Manley, who died March 6, 1997, would have been 95 on Tuesday, December 10, had he lived.

He was the kind of man who you could not be upset with, even if he did you the worst thing. Philosophically, Manley had no equal. But like those who knew him always said, he came at the wrong time.

Kicking Desmond Haynes in the butt … again

The shameful act by Cricket West Indies to again kick legendary batsman Desmond Haynes in the butt, marks another chapter in the saga of how we treat our heroes of the game.

Haynes, one of the pillars of the West Indies' dominance of world cricket during the late 1970s, 1980s and early 1990s, was snubbed for the job of West Indies team coach, Cricket West Indies opting to go for Phil Simmons instead.

But now, regional cricket's governing organisation has done the unthinkable – going for little known under-achiever Monty Desai, whose claim to fame, we are told, was he serving as Afghanistan's batting coach during the World Cup qualifiers last year; as well as batting coach of the United Arab Emirates. Anyone ever heard of those teams?

So, as things stand, there are no inspirational names on the main coaching staff to mingle with the young players. Simmons was a mediocre cricketer, bowling coach Roddy Estwick could not go beyond the Barbados national team, fielding coach Rayon Griffith was no Roger Harper or Gus Logie, and now it's Monty who?

Come on Cricket West Indies! If Haynes was even employed as a storyteller he would have a greater impact than all of those 'technical' persons combined. As of now, there is no one on the regional cricket team's coaching staff who can impart the West Indies philosophy on the players.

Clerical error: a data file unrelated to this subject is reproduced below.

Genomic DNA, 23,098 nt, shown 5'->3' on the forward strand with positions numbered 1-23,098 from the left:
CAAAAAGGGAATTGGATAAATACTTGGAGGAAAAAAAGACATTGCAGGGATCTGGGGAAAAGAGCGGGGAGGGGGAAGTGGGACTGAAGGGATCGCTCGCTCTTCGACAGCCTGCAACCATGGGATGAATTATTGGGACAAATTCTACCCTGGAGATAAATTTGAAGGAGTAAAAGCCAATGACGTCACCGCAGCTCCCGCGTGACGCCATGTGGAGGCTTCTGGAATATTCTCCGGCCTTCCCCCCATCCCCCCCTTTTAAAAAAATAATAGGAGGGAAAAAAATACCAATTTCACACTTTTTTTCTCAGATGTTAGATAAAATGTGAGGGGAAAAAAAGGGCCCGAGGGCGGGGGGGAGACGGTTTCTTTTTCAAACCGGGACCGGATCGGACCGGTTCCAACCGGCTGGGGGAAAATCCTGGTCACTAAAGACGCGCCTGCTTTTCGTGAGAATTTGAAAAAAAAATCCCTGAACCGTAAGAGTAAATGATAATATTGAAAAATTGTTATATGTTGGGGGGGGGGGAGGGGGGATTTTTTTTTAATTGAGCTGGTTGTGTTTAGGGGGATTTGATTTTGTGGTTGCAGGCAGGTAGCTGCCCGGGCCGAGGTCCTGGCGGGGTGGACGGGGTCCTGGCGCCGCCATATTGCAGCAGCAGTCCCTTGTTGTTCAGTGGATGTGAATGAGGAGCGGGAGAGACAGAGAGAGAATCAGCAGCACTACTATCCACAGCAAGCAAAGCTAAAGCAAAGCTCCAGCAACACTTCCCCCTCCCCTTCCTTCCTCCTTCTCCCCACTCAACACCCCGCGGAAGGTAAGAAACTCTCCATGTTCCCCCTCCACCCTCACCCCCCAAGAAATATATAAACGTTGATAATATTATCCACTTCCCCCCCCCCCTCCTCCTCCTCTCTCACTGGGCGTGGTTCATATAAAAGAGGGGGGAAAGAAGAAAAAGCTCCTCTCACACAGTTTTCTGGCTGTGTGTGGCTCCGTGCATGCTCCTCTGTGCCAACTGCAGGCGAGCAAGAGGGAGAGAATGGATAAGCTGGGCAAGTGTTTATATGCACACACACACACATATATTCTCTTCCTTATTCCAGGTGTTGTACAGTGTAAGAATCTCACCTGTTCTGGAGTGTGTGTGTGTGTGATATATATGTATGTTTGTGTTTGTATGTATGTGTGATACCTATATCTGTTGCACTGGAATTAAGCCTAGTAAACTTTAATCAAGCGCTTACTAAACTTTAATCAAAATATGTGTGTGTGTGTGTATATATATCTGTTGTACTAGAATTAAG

That's so sad.

Bishop Welsh needs to pray for taxi drivers

Dutty driving is a perennial thing for Jamaica's taxi drivers, but it seems that they have stepped up a notch with their vulgar display since the latter part of November.

Motorists just have to be extra careful on the road these days, as those symbols of death and destruction have been rushing the Christmas dollar faster than anything I have seen.

Mind you, the police have improved their efforts at keeping those lethal weapons of major destruction in check, but there is still a lot to be done. Maybe the traffic police should set up special sessions with Bishop Gary Welsh, to go on the road with prayers Monday through Saturday between the hours of 5:00 am and 8:00 pm. It would mean that Bishop Welsh would work some extra hours, but it shouldn't be a problem for the Jamaica Constabulary to pay the little overtime. He would deserve it.

At least, Bishop Welsh would find something tangible to do within the force, and who knows, maybe several of the taxi drivers will become Christian converts, and thereby behave themselves on the road.

So let's move with this one, Commissioner Anderson. Bishop Welsh's earlier gamble with the traffic division did not work out. Maybe this approach will. And afterall, the public needs to know what Bishop Welsh is doing these days. There is no excitement in him being so quiet. Crime is not under control, but at the same time we don't need a boring police force.